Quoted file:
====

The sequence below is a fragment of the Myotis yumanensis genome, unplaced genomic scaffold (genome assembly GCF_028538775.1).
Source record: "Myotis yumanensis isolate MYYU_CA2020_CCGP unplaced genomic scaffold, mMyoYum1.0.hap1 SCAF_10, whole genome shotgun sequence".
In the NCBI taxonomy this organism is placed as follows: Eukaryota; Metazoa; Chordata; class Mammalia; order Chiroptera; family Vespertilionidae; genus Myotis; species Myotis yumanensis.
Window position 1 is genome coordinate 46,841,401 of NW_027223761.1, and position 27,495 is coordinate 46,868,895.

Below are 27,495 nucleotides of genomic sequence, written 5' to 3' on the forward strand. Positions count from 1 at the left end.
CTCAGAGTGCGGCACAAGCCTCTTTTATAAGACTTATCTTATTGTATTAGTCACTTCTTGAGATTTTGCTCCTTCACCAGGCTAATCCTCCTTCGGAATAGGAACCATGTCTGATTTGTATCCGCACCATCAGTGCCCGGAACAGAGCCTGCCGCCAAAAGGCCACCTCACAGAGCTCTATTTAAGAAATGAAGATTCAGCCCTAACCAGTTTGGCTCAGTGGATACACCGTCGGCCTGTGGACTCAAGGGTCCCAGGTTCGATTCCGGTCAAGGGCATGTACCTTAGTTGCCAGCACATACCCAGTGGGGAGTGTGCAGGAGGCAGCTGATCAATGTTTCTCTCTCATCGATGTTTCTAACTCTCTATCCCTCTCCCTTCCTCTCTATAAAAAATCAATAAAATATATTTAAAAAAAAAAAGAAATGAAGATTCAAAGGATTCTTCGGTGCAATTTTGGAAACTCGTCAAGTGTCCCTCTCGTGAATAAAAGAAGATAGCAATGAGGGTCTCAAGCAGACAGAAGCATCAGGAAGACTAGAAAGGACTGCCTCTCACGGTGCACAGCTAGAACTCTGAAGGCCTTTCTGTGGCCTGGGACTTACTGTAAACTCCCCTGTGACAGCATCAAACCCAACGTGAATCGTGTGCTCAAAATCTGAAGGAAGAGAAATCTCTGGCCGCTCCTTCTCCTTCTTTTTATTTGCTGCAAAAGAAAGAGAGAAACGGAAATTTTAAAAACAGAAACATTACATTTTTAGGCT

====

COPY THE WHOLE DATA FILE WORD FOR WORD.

The sequence below is a fragment of the Myotis yumanensis genome, unplaced genomic scaffold (genome assembly GCF_028538775.1).
Source record: "Myotis yumanensis isolate MYYU_CA2020_CCGP unplaced genomic scaffold, mMyoYum1.0.hap1 SCAF_10, whole genome shotgun sequence".
In the NCBI taxonomy this organism is placed as follows: Eukaryota; Metazoa; Chordata; class Mammalia; order Chiroptera; family Vespertilionidae; genus Myotis; species Myotis yumanensis.
Window position 1 is genome coordinate 46,841,401 of NW_027223761.1, and position 27,495 is coordinate 46,868,895.

Below are 27,495 nucleotides of genomic sequence, written 5' to 3' on the forward strand. Positions count from 1 at the left end.
CTCAGAGTGCGGCACAAGCCTCTTTTATAAGACTTATCTTATTGTATTAGTCACTTCTTGAGATTTTGCTCCTTCACCAGGCTAATCCTCCTTCGGAATAGGAACCATGTCTGATTTGTATCCGCACCATCAGTGCCCGGAACAGAGCCTGCCGCCAAAAGGCCACCTCACAGAGCTCTATTTAAGAAATGAAGATTCAGCCCTAACCAGTTTGGCTCAGTGGATACACCGTCGGCCTGTGGACTCAAGGGTCCCAGGTTCGATTCCGGTCAAGGGCATGTACCTTAGTTGCCAGCACATACCCAGTGGGGAGTGTGCAGGAGGCAGCTGATCAATGTTTCTCTCTCATCGATGTTTCTAACTCTCTATCCCTCTCCCTTCCTCTCTATAAAAAATCAATAAAATATATTTAAAAAAAAAAAGAAATGAAGATTCAAAGGATTCTTCGGTGCAATTTTGGAAACTCGTCAAGTGTCCCTCTCGTGAATAAAAGAAGATAGCAATGAGGGTCTCAAGCAGACAGAAGCATCAGGAAGACTAGAAAGGACTGCCTCTCACGGTGCACAGCTAGAACTCTGAAGGCCTTTCTGTGGCCTGGGACTTACTGTAAACTCCCCTGTGACAGCATCAAACCCAACGTGAATCGTGTGCTCAAAATCTGAAGGAAGAGAAATCTCTGGCCGCTCCTTCTCCTTCTTTTTATTTGCTGCAAAAGAAAGAGAGAAACGGAAATTTTAAAAACAGAAACATTACATTTTTAGGCT